Machine Learning and Workers: Is it a zero sum?

By the EACCNY – EACC Insights Editorial Note

Machine learning advancements will reorient our labor economy in increasingly significant ways over the next several decades, and companies and governments must prepare its citizens for the many challenges as well as opportunities these advancements will create. Governments, private companies, and institutions at the local, regional, and state wide levels must engage with one another if the EU and US plan to prepare their workforces for these coming shifts. As an economic policy specialist who has worked on these issues throughout cities in the US and Europe, I have seen first-hand how to build consensus throughout the community. I offer my insights on how to re-educate and reskill citizens for the modern labor market. To prepare for the future of work, we must enact smart and innovative policies, and we must start now.

Machine learning will not only replace factory line and agricultural jobs with robotic integrated systems for assembly and distribution of goods using algorithms and artificial intelligence, but has the potential to disrupt, and even replace, mid-level management jobs, executive assistant positions, accountants, bookkeepers, and even pharmacists

These changes are not all doom and gloom, however. Labor markets have gone through these types of shocks throughout economic history, and through good public policy, the majority of workers were in the past able to reskill and reenter the labor market. Thus technological advancement and its role in labor displacement is not a new phenomenon. In the 1950s and 60s, elevator operators around the country were laid off by the thousands because of automated operating breakthroughs. And before that, inventions like the combine and the cotton gin made mass labor demand in the areas of agriculture obsolete. These reorientations also took policy change and innovative thinking from leadership to find lasting solutions to the challenges of those eras.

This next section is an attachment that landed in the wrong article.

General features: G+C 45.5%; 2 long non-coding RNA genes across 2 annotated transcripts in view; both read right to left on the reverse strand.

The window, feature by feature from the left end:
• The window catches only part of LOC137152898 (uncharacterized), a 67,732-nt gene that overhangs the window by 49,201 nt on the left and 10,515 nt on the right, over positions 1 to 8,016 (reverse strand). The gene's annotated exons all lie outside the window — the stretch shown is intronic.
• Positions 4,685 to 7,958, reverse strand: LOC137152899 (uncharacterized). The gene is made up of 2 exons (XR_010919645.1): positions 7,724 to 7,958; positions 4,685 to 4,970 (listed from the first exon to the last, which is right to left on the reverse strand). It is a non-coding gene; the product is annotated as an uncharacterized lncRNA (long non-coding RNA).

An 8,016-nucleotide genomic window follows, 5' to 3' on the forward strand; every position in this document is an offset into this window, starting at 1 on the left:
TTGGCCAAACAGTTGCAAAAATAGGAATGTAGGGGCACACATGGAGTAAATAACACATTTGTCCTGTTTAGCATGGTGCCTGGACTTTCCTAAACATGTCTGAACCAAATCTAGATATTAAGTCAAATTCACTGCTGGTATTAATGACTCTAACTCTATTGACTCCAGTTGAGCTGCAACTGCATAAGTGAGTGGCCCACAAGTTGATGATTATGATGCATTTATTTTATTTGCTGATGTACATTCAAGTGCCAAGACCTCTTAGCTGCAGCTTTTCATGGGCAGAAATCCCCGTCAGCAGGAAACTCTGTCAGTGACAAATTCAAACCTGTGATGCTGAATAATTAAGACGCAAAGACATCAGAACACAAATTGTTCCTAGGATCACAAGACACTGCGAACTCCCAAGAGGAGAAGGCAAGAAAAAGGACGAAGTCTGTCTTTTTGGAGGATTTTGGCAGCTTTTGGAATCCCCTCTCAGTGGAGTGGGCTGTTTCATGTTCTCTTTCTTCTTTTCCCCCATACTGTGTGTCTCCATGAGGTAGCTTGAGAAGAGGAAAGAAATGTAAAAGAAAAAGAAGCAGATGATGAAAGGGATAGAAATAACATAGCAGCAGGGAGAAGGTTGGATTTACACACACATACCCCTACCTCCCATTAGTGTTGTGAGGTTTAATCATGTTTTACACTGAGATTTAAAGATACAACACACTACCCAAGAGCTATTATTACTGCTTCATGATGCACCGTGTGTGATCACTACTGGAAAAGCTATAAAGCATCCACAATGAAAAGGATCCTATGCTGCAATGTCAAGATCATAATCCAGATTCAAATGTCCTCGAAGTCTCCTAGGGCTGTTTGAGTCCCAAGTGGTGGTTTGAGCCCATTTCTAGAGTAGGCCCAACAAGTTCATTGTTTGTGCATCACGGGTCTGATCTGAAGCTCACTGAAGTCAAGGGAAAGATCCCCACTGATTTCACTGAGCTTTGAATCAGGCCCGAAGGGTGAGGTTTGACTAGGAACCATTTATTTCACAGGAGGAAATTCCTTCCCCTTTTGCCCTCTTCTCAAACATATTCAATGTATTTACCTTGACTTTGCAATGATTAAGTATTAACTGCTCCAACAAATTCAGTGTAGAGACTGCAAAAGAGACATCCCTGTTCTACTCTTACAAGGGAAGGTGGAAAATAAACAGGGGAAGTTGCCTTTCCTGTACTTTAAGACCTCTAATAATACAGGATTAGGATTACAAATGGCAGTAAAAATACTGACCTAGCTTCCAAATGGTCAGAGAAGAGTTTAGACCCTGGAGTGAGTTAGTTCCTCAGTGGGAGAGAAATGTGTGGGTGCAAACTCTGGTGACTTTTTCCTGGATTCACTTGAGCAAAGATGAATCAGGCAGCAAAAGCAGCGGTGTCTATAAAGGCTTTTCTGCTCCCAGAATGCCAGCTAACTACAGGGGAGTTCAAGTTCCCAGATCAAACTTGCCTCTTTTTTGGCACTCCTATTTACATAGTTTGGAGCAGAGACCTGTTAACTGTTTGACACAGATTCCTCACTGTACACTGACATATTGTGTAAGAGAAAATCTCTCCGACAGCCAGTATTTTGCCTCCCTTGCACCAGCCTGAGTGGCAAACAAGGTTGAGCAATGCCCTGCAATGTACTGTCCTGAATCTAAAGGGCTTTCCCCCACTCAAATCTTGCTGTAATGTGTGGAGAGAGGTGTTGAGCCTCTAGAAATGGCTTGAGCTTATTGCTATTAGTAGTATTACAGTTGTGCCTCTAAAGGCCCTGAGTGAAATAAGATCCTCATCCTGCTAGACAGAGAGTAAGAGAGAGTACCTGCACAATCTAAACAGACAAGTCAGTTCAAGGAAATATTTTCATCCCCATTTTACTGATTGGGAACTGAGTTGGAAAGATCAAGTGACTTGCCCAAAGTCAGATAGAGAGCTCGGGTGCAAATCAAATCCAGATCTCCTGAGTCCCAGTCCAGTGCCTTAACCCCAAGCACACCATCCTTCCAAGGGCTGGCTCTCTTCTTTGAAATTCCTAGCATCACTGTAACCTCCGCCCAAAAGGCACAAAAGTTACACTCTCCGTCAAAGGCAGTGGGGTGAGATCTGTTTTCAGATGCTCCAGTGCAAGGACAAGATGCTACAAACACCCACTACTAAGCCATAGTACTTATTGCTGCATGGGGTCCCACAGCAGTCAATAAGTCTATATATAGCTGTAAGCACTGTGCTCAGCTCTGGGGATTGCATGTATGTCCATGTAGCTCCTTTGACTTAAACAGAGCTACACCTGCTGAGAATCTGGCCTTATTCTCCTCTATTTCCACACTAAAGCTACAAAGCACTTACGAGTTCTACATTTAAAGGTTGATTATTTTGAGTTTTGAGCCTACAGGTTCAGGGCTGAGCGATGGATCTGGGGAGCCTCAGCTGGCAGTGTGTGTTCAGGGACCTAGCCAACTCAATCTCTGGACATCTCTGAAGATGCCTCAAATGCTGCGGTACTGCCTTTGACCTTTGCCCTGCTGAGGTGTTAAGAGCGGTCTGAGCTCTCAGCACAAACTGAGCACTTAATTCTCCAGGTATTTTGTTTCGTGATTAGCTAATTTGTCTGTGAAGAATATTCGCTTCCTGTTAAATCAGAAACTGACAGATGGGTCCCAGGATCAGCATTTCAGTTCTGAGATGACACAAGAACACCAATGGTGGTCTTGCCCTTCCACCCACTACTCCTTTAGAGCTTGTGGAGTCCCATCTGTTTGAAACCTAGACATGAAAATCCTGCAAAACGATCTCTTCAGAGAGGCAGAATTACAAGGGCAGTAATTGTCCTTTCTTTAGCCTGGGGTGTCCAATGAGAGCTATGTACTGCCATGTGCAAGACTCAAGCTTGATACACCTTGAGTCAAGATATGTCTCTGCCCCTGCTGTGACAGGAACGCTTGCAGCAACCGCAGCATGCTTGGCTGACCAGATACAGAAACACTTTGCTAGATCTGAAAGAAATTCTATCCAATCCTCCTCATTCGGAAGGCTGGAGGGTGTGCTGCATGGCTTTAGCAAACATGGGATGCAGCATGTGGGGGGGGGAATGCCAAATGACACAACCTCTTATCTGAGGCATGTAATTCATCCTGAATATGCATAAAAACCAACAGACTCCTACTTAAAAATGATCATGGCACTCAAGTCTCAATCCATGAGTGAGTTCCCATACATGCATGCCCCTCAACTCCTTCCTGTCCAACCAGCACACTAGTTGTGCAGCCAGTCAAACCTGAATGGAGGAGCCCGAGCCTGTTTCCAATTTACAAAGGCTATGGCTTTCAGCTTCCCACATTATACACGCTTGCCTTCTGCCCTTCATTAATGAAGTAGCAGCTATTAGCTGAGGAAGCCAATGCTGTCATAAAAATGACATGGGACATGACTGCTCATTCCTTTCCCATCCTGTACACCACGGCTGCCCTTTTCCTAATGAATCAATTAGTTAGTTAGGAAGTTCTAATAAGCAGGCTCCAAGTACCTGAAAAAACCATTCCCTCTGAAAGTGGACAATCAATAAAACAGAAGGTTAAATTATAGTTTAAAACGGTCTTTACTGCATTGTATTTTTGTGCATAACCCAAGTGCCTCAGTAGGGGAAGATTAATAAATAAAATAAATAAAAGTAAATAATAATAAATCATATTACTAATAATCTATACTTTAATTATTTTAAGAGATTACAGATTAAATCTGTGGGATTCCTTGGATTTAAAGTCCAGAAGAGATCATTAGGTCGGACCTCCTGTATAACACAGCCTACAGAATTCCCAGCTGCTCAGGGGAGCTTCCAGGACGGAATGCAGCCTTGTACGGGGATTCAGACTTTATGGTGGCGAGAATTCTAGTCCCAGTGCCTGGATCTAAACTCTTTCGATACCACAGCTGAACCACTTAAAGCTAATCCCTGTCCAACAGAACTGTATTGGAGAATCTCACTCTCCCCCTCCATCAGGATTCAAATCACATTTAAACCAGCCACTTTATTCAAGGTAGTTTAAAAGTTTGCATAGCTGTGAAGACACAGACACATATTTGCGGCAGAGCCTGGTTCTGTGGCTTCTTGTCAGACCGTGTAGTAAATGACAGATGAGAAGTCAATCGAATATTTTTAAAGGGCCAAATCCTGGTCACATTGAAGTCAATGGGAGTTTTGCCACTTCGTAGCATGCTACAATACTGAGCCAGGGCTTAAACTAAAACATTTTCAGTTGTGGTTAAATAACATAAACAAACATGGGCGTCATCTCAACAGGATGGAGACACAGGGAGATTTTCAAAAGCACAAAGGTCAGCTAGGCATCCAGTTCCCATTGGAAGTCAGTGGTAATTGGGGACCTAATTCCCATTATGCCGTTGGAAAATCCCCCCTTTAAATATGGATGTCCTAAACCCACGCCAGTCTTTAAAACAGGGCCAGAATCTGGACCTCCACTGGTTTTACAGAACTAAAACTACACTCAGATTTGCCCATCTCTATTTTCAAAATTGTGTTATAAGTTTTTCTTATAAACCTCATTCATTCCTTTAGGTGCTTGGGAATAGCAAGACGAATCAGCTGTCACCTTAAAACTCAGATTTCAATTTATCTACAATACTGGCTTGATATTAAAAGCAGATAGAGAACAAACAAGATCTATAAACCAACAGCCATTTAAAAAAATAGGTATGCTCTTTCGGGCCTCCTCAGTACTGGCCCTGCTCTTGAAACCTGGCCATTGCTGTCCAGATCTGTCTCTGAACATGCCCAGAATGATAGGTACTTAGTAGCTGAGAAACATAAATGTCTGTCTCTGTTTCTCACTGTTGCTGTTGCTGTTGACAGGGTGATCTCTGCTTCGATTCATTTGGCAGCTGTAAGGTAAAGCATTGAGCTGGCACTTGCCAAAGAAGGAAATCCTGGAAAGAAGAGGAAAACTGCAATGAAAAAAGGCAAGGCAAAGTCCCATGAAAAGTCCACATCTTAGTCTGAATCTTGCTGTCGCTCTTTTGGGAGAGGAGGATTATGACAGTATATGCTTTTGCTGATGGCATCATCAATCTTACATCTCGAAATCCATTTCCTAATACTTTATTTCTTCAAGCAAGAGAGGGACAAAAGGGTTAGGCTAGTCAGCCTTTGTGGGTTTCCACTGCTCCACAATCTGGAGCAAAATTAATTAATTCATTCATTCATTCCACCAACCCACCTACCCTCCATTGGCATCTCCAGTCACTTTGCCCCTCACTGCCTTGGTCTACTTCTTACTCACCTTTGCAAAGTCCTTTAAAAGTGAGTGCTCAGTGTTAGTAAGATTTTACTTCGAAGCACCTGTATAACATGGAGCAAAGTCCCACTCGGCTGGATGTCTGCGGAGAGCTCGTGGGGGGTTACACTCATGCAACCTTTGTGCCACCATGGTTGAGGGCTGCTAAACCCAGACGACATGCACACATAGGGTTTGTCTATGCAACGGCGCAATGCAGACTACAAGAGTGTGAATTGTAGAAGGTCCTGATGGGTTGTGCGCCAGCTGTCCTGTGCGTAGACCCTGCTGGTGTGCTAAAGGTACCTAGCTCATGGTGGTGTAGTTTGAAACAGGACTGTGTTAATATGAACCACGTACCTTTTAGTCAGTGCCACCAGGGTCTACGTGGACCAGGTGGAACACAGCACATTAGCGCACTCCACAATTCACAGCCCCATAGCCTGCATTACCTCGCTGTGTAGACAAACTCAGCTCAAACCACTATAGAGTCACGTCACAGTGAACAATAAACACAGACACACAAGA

Automation and machine learning will allow productivity and profitability to skyrocket in many crucial sectors of the economy, offering workers the ability to forego menial and tedious processing procedures while allowing for more time to focus on innovation, strategic thinking, and team cohesion, among other benefits. But as tasks become automated, it will undoubtedly mean labor cuts and reorientations, often times unforeseen by companies and workers alike.

The future challenge for the US and Europe will be mitigation of external shocks to the labor market. It is clear to any scholar of the economy that massive reorientations are coming, and few sectors will be spared. Although fully functioning robots are decades away, workers are looking into the near future of driverless trucks, AI executive assistances, and fully functioning automated assembly lines. Policy research has found little to no clear cut solutions thus far on exactly how to mitigate for shocks to labor like loss of income, health insurance, and funding for reskilling, let alone a gaping hole in the income tax base for investment in these programs. Public leaders must begin to weigh the pros and cons of automation, not just on the bottom line in the short run, but the intangible tax it will have on society as a whole. Solutions that have been posited have been universal basic incomes, private reskilling taxes for companies who automate, and public rainy day funds that can be utilized by citizens in times of employment transition.

EACCNY members weigh in on this topic as well as several other fascinating ones regarding tech in the workplace.